(Upon having seen the play by Neil Labute)

for DFW

No temple or tomb;             there is only a coffin
as shiny and antiseptic       as a new car,
a few maudlin          flowers in vases.
Everything has         already taken place.

Rather than sacrificial           scatterings hurled
into the air                 or censors swinging,
only a thread          of cigarette smoke
punctuates the character's        compulsive monologue,
wafts up,         and dissipates.

The play's story         is oddly ancient.
At some point,          as it quietly turns
through its installments,       it whispers "Gotcha!"

The Final Movement of the Poem

The welter of ambivalence       through which each
has known the world       will begin to slip
away:  a curtain      in a breeze; an angel
arched over               each of our ears,
the two of them       murmuring our name.
Back to the original      night of times.
Back to the original      mover unmoved.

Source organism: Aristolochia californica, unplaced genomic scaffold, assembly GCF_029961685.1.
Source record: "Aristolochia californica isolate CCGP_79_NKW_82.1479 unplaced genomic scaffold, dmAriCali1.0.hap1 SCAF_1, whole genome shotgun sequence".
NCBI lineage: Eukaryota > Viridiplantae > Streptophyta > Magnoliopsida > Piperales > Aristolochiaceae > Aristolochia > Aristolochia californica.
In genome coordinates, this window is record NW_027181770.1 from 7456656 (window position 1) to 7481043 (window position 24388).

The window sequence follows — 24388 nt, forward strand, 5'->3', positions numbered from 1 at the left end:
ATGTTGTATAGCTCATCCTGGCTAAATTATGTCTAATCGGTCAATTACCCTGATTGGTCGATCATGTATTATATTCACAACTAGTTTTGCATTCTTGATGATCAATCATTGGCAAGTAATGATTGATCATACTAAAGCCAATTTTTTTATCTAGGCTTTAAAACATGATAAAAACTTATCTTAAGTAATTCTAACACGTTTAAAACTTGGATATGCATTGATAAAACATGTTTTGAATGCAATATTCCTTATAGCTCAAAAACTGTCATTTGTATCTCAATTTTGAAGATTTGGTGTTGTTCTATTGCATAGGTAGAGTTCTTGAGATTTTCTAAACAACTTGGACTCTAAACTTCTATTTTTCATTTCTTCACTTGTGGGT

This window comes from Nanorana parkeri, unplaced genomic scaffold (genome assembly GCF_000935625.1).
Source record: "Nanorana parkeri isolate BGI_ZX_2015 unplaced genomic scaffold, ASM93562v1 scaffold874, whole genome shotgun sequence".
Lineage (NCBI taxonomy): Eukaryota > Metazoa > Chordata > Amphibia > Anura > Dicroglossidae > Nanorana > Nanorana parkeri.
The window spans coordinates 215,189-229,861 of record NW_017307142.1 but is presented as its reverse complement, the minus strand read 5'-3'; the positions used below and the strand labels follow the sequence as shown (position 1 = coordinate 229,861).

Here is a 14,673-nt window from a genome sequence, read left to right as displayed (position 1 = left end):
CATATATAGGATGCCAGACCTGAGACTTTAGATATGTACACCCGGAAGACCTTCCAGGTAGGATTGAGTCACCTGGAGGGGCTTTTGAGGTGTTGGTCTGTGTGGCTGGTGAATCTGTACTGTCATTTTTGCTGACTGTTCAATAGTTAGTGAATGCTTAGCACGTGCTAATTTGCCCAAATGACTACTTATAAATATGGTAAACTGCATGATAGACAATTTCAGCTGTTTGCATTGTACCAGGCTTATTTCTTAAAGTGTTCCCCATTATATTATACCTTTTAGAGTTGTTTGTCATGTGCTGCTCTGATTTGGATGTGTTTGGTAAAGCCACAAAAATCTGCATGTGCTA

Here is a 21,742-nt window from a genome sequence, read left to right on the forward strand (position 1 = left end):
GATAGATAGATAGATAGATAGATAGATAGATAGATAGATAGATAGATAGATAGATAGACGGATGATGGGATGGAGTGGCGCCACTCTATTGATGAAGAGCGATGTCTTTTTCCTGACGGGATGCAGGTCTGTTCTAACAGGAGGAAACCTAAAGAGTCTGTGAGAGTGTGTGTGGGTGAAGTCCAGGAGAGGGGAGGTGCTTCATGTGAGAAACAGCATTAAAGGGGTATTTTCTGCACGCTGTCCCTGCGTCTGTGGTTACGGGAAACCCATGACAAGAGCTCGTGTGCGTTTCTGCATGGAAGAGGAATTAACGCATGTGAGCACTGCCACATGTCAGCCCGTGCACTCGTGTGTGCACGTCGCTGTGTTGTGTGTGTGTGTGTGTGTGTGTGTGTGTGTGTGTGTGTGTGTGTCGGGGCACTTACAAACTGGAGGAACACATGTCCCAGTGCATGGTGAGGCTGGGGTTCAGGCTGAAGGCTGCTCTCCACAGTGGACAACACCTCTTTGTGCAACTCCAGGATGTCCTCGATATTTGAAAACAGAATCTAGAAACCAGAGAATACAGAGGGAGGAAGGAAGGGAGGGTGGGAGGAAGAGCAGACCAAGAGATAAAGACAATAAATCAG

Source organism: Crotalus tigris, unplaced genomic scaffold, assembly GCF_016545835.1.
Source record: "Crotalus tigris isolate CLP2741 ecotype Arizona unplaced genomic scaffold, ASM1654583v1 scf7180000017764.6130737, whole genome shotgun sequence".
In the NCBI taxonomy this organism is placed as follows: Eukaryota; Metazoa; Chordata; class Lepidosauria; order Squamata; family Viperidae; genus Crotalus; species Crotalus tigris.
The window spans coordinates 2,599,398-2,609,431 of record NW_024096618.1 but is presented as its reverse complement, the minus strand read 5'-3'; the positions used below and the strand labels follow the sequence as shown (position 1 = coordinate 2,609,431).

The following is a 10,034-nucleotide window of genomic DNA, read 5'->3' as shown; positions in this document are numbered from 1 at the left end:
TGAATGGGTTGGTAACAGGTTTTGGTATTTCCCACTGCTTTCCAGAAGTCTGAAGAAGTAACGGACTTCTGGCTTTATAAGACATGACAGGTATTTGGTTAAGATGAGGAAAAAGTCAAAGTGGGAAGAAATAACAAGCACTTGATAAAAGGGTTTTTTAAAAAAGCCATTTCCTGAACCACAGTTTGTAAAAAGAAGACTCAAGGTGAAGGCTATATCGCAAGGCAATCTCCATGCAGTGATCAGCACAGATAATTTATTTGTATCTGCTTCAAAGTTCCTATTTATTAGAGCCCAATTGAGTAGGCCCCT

In that last       movement of the poem,
a spotless stone     lamb or two
will nestle at the soles     of our bare feet.

Two Taken
(In Memoriam: Ayaz Marhoni and Mahmoud Asgari)

In Iran, the table of Allah
is blue, flat, and heavy.
Among the children of Hagar,
Khadisha, and Fatima,
there are those who would rise
if they could. Besides the sword,
there's a pile of stones,
a beam above the bed
of a truck, a pair of blindfolds,
a glass of dark wine.
In the United States, to placate
ignorance and hate,
the Feds have gas and a syringe;
they provide a last meal.
One star, then two.
Unable to follow our rising up,
they float like flakes of cork,
in front of everyone.

Ekleksographia #2

July, 2009


Scott Hightower

Scott Hightower's third collection, Part of the Bargain, received the 2004 Hayden Carruth Award. His translations from Spanish have garnered him a Willis Barnstone Translation Prize. He is a contributing editor to The Journal. His reviews frequently appear in Coldfront Magazine and Boxcar Poetry Review. A native of central Texas, he lives in New York City and Madrid, Spain. He teaches at NYU, and has taught at Drew, F.I.T., Fordham, and Poets House.